“Helping Teens Develop Media Literacy Skills” by Dave Marshall in University PrepTalk, January 28, 2020, https://bit.ly/2UlF6z3; Marshall is at firstname.lastname@example.org.
4. Finding Middle Ground on Early Reading Instruction
(Originally titled “Drawing on Reading Science Without Starting a War”)
In this article in Educational Leadership, Benjamin Riley (Deans for Impact) recalls the U.S. “reading wars,” when advocates of explicit phonics and balanced literacy each claimed to have the research on their side. “After some pitched battles in the early 2000s,” says Riley, “things seemed to settle into an uneasy truce among reading experts.” But now things are heating up again: “Like the polarization infecting American politics currently, polarization around reading science threatens to undermine reasoned deliberation and uptake.”
Nonetheless, Riley is optimistic that reasonable people can come together on some insights about reading instruction for beginning learners:
• Unlike learning to speak, learning to read requires explicit instruction. Written language is a relatively recent development in human history, invented only 6,000-8,000 years ago, and reading puts significant cognitive demands on the human brain. Very few people learn to read on their own.
• The evidence points to three key components. Virtually all children can learn to read, says Riley, if educators and families follow these steps:
– Explicit instruction in phonics – the sounds that letters and combinations of letters represent and the relationships of spelling patterns and pronunciations.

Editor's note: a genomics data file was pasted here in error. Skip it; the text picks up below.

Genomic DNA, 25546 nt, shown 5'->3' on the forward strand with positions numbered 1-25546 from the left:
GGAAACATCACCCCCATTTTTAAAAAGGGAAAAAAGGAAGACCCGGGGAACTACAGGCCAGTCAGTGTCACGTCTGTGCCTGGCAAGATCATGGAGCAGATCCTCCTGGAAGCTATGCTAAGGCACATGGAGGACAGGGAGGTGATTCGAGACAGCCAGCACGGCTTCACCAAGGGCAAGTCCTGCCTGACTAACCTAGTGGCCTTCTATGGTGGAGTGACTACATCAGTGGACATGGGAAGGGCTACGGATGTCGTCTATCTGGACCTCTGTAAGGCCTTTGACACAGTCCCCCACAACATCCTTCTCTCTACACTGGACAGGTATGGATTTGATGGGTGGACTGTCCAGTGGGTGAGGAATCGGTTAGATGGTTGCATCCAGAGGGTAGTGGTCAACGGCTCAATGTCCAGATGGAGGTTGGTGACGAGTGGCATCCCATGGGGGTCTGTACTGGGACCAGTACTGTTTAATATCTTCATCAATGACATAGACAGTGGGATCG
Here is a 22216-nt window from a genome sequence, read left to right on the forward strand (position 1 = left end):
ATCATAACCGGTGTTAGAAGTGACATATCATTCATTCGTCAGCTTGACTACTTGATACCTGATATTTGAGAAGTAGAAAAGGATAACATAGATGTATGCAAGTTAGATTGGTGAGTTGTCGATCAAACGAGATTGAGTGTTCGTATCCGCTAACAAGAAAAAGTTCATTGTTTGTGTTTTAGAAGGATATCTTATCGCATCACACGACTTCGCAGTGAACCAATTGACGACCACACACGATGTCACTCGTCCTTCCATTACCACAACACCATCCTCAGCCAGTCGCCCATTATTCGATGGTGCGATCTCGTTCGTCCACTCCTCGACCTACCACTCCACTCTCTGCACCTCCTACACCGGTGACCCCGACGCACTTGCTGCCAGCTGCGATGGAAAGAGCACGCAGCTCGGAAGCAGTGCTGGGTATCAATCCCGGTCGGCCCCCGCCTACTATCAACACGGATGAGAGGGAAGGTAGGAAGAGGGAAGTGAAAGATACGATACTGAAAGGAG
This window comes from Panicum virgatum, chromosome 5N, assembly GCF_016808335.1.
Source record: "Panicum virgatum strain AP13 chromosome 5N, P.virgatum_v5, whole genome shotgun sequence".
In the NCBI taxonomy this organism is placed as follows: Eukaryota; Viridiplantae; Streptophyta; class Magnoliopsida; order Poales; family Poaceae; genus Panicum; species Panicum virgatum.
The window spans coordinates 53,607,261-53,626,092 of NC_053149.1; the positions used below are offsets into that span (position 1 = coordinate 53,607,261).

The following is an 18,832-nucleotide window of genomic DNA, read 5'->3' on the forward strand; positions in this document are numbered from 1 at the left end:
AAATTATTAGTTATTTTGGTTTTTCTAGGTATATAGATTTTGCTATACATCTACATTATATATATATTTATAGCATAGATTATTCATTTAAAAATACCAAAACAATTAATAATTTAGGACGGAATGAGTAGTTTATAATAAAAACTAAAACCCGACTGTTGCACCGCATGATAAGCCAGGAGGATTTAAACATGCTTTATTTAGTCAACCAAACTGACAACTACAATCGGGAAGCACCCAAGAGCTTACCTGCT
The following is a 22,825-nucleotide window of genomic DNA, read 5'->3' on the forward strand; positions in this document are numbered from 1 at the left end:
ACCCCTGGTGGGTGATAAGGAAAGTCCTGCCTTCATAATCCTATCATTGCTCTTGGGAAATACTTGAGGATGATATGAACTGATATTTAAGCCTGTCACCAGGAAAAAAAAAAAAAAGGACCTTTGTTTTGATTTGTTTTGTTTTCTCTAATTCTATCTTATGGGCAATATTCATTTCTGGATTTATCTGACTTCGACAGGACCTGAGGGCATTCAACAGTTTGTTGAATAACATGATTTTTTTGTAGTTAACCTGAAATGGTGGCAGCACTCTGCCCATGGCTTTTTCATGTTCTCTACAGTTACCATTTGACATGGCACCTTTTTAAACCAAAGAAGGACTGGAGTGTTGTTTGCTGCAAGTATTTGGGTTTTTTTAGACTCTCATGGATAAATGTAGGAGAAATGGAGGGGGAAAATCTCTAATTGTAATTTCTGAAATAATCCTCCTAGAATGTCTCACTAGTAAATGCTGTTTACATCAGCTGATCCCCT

– Lots of reading practice with a variety of engaging texts – this is the bridge from decoding to becoming a fluent reader.
– Building vocabulary and content knowledge, which is more important than learning reading skills – “It’s fine for teachers to teach a few comprehension strategies (like making predictions) to students,” says Riley, “but they shouldn’t overdo it.”
His organization and others are involved in a concerted effort to get this consensus embedded in teacher preparation programs.
• Phonics has sparked resistance because of poor implementation. “I strongly suspect,” says Riley, “that some teachers are hostile to phonics because phonics-based instruction, when done poorly, can be mind-numbing for students to sit through. Teachers who’ve seen this happen are (rightfully) concerned.”
• It’s all about comprehension. Becoming a good reader entails much more than knowing letters, sounds, and words. “Learning to read,” says Riley, “is a progression from decoding text to fluent reading to deeper inference and comprehension. In advocating for reading science, we should recognize this nuanced progression rather than fall into the trap of stridently demanding (on its own) ‘more explicit phonics instruction.’”
• Teacher judgment and discretion are key factors in students’ success. “Scientific insights should inform education practice by adding to a teacher’s ‘mental model’ of how their students make meaning of text,” says Riley. “That still leaves a great deal of space for educators to decide which pedagogical techniques they’ll use to help students learn to read.”